Sanpaolo to Open Office End-Nov.

- Thursday, November 9, 2000

Related Image

Italy's San Paolo IMI (#Sanpaolo#) expects to open a representation office in Mexico in the next couple of weeks following regulatory approval, Giuseppe Cuccurese, Sanpaolo EVP responsible for operations in the Americas, told BNamericas.com.

The Mexican representation office will mark the final step of the bank's expansion in Latin America, he said. Sanpaolo has been present in Sao Paulo, Brazil for many years and opened representation offices in Buenos Aires, Argentina last year and in Santiago, Chile this year.

In the short term, Sanpaolo does not plan to open additional offices in the region because its existing presence in Brazil, Argentina, Mexico and Chile will be responsible for pursuing opportunities in neighboring countries, Cuccurese explained. Sanpaolo Argentina will keep an eye on the Uruguayan market, while the Chilean office will be responsible for Peru, he said.

Start your 15 day free trial now!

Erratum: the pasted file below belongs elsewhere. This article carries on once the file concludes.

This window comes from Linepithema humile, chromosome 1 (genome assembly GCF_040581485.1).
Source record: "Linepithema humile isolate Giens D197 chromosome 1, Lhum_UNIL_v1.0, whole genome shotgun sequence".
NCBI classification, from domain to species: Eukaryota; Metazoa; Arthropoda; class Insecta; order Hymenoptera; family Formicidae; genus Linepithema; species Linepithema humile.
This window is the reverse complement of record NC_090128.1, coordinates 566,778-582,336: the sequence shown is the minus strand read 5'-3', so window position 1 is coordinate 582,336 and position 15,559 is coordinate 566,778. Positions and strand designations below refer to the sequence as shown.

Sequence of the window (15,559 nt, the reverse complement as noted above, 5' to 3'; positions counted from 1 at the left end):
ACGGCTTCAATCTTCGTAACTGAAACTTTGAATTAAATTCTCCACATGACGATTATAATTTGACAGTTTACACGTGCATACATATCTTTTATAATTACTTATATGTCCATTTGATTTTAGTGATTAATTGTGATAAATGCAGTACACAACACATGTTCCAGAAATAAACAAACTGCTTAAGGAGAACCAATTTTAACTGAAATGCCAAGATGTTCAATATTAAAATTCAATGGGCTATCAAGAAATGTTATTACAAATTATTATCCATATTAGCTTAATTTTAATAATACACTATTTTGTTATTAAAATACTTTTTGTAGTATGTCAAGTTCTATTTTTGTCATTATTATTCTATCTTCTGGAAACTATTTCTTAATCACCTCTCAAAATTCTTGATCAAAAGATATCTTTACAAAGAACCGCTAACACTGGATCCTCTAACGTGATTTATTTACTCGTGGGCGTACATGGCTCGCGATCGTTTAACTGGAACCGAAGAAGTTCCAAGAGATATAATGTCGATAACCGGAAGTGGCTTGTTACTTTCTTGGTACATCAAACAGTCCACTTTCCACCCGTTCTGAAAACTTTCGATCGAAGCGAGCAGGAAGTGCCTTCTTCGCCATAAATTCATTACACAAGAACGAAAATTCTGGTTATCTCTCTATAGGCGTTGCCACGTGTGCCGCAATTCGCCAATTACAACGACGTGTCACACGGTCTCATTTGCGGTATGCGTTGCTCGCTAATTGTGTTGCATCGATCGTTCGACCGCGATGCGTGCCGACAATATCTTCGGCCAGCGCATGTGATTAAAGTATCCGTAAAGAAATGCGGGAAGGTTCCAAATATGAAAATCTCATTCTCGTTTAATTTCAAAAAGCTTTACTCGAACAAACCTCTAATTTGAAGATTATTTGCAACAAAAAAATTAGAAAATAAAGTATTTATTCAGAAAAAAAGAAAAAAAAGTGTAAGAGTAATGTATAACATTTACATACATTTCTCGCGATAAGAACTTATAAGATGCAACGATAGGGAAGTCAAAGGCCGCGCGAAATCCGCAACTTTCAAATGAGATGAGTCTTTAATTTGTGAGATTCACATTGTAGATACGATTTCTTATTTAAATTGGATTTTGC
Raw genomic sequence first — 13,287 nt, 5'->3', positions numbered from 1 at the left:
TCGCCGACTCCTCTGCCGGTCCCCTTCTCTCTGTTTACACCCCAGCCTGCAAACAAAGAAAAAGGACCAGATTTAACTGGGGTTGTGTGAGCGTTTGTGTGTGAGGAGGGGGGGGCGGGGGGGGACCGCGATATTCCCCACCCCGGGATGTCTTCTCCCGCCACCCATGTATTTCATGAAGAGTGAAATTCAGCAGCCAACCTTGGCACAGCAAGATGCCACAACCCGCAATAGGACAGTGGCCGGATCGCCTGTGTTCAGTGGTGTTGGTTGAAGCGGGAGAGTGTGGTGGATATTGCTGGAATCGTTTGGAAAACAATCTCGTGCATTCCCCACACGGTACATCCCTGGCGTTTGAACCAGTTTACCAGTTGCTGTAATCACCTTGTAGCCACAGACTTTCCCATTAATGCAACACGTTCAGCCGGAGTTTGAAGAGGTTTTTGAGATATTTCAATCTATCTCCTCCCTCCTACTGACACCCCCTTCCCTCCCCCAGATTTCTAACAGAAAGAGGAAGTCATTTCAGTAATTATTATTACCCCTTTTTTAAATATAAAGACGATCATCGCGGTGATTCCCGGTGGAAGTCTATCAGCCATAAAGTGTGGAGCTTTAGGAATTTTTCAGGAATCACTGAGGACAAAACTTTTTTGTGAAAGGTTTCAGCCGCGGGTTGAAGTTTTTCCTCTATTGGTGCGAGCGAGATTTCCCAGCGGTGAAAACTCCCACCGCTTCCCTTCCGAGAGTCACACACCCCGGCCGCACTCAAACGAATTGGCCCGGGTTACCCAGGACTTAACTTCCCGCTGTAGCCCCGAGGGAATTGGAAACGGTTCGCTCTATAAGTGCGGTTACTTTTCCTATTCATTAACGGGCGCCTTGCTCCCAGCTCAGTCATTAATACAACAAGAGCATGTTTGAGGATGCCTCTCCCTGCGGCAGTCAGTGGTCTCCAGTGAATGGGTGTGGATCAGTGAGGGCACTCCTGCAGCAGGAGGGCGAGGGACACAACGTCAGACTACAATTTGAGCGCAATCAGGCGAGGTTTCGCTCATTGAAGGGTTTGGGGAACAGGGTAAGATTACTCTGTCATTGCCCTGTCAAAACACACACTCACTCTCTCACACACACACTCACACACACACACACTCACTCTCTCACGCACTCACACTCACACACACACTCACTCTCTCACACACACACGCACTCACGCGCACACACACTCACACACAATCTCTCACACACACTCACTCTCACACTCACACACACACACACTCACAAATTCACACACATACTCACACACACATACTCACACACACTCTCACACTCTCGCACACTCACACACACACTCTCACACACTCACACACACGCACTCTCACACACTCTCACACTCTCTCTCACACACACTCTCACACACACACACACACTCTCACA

cta-arrow

Already a subscriber? Please, login

Sanpaolo will focus on the corporate banking segment, in which it will offer a wide range of financial services to multinational companies and large local companies, in addition to the local subsidiaries of Italian groups, Cuccurese said.

The bank will stay out of the retail segment in Latin America because one of its main shareholders, Spain's #BSCH# (NYSE: STD), already has a very strong retail presence in the region, he said. Sanpaolo and BSCH have signed a Latin American cooperation agreement to take advantage of synergies.

Sanpaolo has lent US$400mn-500mn in the region and plans to gradually increase its lending volume, Currurese said. The bank wants to grow its Latin American operations, but with a conservative approach, in line with the economic growth of its target markets, he added.

Latin America represents a "minimal" part of Sanpaolo's total operations and the bank's main focus will remain Europe, and Italy in particular. However, increasing commercial activity between Latin America and Europe, as well as the introduction of the Euro as an alternative currency to the US dollar, will add importance to Latin American operations, Currurese concluded.

ASK US